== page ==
Iranian authorities are facing pressure from a leading human rights NGO to quash the convictions of five activists who face up to four years in prison for filing a complaint against the government’s handling of the COVID-19 pandemic.

Mehdi Mahmoudian and Mostafa Nili were each sentenced to four-year jail terms and two-year bans from media appearances, while Arash Keykhosravi, Mohammadreza Faghili, and Maryan Afrafaraz face two years, one year, and 95 days in prison respectively.

Human Rights Watch is calling for their release amid a broader crackdown on political activism by the Tehran regime.

Tara Sepehri Far, a senior Iran researcher at HRW, said: “Sending human rights defenders to prison for attempting to hold the government accountable for its dismal mismanagement of the Covid-19 crisis is sadly an unsurprising outcome in Iran.

“Iranian judicial authorities seem more concerned with protecting the state from scrutiny than delivering justice for ordinary people.”

The convictions follow the August 2021 arrests of seven human rights defenders, four of whom are lawyers, as they prepared to file the complaint in the court under Iranian law over the authorities’ mismanagement of the pandemic response.

Under article 34 of the Iranian Constitution, “it is the indisputable right of every citizen to seek justice by recourse to a competent court” with articles 170 and 173 stating every citizen has the right to complain before a court when the government’s rules and regulations conflict with laws or norms.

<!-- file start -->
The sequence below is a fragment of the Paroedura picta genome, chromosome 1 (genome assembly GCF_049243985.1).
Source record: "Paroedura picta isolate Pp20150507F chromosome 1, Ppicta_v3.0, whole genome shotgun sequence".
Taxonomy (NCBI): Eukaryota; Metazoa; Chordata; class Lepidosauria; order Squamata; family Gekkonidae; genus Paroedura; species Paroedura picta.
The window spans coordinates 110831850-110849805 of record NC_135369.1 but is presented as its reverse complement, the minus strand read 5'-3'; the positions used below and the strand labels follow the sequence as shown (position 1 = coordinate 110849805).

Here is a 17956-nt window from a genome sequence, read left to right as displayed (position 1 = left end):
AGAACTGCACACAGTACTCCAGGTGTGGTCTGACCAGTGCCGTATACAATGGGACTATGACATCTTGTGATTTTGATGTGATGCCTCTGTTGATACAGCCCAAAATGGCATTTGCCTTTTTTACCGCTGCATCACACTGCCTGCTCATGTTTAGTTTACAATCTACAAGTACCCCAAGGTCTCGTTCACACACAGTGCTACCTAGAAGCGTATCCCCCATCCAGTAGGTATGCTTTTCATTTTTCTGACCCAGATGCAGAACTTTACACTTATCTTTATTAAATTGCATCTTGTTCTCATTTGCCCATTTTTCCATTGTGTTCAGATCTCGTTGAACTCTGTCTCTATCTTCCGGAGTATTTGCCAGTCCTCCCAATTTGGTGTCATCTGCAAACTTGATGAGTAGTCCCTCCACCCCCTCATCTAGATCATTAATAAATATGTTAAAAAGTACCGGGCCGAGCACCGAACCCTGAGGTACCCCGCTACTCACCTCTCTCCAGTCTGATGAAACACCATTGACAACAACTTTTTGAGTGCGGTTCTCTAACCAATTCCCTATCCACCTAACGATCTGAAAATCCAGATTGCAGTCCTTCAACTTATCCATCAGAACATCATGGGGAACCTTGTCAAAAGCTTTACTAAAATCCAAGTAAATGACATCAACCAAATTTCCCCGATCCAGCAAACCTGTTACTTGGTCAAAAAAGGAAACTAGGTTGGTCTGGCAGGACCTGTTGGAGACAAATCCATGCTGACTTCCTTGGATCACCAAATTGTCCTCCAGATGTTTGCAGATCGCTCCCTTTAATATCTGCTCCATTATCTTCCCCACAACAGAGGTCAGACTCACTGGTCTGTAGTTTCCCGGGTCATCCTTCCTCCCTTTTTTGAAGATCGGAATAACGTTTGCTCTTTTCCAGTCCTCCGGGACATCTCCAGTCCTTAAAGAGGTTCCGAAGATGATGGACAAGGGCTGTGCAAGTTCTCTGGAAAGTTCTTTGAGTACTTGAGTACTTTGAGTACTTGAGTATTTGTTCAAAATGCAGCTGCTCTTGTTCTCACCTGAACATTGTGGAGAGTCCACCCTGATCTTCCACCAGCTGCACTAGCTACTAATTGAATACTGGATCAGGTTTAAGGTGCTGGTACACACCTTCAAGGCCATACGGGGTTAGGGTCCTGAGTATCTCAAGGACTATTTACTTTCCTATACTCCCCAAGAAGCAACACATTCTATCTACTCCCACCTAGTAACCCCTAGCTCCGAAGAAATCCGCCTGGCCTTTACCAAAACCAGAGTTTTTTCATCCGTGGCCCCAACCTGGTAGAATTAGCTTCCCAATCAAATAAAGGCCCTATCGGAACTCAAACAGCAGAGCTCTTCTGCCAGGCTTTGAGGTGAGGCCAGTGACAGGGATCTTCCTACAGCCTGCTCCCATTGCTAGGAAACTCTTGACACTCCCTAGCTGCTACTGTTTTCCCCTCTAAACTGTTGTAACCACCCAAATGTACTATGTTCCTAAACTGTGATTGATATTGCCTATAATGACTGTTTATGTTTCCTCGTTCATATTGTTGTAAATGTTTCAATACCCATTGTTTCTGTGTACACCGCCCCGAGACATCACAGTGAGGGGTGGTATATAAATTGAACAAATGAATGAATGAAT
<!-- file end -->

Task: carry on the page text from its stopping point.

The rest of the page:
The country’s national pandemic task force was specifically identified in their complaint, with the health minister and other officials also facing the scrutiny of the activists.

Of the seven arrested, Leila Heydari and Mohammad Hadi Erfanian, both lawyers, were released without charge after a few hours, with the rest facing charges including “establishing an illegal group” and “propaganda against the state.”

Mahmoudian is already serving a four-year prison sentence he received on what HRW calls “politically motivated” charges of “propaganda against the state,” and “assembly and collusion to act against national security.”

These charges were brought for his support for victims of state repression including for calling for a vigil for the victims of the Iranian Revolutionary Guard’s downing of Ukraine International Airlines Flight 752 in January 2020.

Sepehri Far added: “Human rights defenders in Iran should be able to carry out their peaceful activities without fear of state reprisal.”

Despite being hit by more than 140,000 deaths linked to COVID-19, Iranian authorities initially banned procuring vaccines produced in the US and Britain, choosing instead to prioritize and promote the production of a domestic vaccine with substantial government resources.

Source » arabnews